A US Capitol police officer was killed and a second injured Friday after a vehicle rammed through security and crashed into a barrier at the Washington complex, forcing it into lockdown less than three months after a mob assault on Congress.
Capitol Police shot dead the driver after he jumped out of the car and lunged at them with a knife, Acting Chief Yogananda Pittman told reporters.
No information was available on the identity of the attacker or his motivation. Pittman said there was no existing police file on the suspect.
But Washington Metropolitan Police Chief Robert Contee indicated that a terror link was not suspected at this stage.
"It does not appear to be terrorism-related, but obviously we will continue to investigate," said Contee.
News reports said President Joe Biden, spending the Easter weekend at his Camp David retreat, had been informed of the attack.
The slain officer was identified by US Capitol Police as William "Billy" Evans, an 18-year veteran of the force.
"Please keep Officer Evans and his family in your thoughts and prayers," Pittman said in a statement.
House Speaker Nancy Pelosi ordered flags lowered to half-staff on the Capitol in the victim's honor while the Senate's chief Republican, Mitch McConnell, offered prayers.
"I'm heartbroken for the officer killed today defending our Capitol and for his family. I'm praying for the officer injured and his family," tweeted Senate Majority Leader Chuck Schumer.
The attack came as psyches remained scarred and security tight after the January assault on Congress by hundreds of supporters of then-President Donald Trump.
National Guard troops were mobilized Friday and staff at the huge Capitol complex ordered to stay away from windows and seek cover after alerts went out over the incident shortly after 1 pm (1700 GMT).
While Congress was on recess for the Easter holiday, text messages sent to staffers still working inside told them to avoid windows and said no one could enter or leave the building.
"If you are outside, seek cover," the messages said, while television footage showed what appeared to be the injured officers being loaded onto gurneys and into ambulances.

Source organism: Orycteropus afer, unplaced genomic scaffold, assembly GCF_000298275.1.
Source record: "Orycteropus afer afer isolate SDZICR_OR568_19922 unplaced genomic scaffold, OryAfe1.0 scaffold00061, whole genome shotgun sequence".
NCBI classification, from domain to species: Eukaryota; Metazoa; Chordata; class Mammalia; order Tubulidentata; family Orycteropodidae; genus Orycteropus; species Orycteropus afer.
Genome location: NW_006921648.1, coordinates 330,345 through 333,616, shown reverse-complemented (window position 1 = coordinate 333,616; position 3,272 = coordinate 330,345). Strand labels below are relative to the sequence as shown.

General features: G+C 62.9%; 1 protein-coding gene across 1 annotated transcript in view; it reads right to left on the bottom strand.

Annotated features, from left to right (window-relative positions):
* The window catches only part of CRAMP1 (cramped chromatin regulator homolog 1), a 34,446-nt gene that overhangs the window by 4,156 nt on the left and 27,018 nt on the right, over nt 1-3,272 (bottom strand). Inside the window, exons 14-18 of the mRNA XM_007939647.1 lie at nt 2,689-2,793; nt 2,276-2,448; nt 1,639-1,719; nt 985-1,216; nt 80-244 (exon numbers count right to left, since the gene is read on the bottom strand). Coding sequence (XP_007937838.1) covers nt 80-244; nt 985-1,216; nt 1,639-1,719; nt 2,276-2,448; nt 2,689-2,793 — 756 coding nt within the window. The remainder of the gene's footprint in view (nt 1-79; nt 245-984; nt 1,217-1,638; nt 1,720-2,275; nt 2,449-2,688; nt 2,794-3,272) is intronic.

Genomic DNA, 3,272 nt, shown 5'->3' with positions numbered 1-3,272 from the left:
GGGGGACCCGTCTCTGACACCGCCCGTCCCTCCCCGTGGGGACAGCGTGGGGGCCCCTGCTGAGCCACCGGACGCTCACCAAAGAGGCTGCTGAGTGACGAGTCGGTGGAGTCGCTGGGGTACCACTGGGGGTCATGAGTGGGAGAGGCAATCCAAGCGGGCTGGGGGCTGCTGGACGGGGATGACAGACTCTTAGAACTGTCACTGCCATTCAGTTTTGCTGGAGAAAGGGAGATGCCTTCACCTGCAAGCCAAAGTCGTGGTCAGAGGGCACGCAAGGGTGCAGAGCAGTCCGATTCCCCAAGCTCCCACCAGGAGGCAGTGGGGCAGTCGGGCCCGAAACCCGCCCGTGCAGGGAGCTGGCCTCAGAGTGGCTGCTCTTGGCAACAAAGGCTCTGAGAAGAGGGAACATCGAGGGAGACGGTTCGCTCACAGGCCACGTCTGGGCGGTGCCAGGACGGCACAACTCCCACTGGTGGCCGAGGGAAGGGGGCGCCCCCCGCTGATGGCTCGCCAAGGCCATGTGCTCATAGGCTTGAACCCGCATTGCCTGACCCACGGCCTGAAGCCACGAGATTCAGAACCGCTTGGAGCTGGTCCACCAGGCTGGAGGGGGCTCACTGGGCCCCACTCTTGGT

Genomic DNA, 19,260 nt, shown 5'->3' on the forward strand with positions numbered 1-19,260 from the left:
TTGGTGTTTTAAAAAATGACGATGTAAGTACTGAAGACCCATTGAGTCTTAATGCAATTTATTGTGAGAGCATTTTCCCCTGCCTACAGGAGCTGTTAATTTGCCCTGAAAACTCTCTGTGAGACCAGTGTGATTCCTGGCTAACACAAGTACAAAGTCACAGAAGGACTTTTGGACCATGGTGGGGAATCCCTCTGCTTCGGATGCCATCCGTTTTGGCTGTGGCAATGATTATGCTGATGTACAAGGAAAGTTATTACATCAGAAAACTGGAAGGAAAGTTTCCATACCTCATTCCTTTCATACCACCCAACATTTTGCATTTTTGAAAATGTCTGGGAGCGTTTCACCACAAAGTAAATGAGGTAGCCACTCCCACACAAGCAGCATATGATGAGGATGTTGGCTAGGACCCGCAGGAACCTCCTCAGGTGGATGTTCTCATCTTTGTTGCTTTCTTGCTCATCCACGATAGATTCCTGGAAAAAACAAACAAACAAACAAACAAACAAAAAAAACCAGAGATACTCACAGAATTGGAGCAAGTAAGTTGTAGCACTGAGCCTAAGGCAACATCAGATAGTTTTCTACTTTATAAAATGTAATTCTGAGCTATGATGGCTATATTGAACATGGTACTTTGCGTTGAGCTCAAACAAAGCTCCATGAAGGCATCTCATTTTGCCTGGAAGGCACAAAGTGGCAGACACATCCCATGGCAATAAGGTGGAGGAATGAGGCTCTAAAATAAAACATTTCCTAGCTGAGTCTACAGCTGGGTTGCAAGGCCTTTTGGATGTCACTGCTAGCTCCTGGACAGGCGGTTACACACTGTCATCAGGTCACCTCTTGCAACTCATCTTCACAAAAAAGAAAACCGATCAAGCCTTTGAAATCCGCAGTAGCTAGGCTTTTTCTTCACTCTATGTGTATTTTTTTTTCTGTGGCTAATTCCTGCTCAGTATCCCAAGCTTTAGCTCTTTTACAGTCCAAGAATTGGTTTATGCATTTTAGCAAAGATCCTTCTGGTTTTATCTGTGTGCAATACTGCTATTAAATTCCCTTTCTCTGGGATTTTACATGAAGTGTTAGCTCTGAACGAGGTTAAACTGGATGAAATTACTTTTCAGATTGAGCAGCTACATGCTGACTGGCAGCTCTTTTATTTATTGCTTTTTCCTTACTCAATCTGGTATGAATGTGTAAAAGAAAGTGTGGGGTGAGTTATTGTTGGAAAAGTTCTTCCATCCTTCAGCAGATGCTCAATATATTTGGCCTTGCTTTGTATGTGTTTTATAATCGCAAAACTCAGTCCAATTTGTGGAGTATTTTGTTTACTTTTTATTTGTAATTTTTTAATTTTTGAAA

Following the attack, the blue sedan could be seen crashed into a security barrier on one of the streets leading to Congress.
Heightened security after January 6
In the January 6 attack, hundreds of extremist Trump-backers smashed into the Capitol building yelling threats against politicians and shutting down the legislature.
One Capitol Police officer died as a result of the attack, as well as four others individuals who took part or were nearby.
Since then security officials have said there is an ongoing threat from extreme-right groups and Trump supporters.
More than 300 people have been charged in the January attack, including members of armed extremist groups like the Proud Boys and Oath Keepers, and 100 more are expected to be charged, according to Justice Department court filings.
In recent weeks some security around the complex has been loosened, with the number of armed National Guard troops at the Capitol reduced and a security fence that created a broad perimeter around the Capitol complex removed.
But permanent barriers remain in place on all the roadway entrances to the Capitol, well-manned by police and national guard.
"I drive through this checkpoint and wave to the officers guarding it nearly every day that I'm in Washington. I'm heartbroken to learn of an officer's death in today's attack," tweeted Representative Angie Craig.
Security officials, including the Capitol Police and National Guard, were faulted for reacting slowly to the crowds who stormed the Capitol on January 6.
But, Pittman said, they also remain on edge. "This has been an extremely difficult time for the US Capitol police after the events of January 6, and after the events that have occurred here today," she said.
(Except for the headline, this story has not been edited by NDTV staff and is published from a syndicated feed.)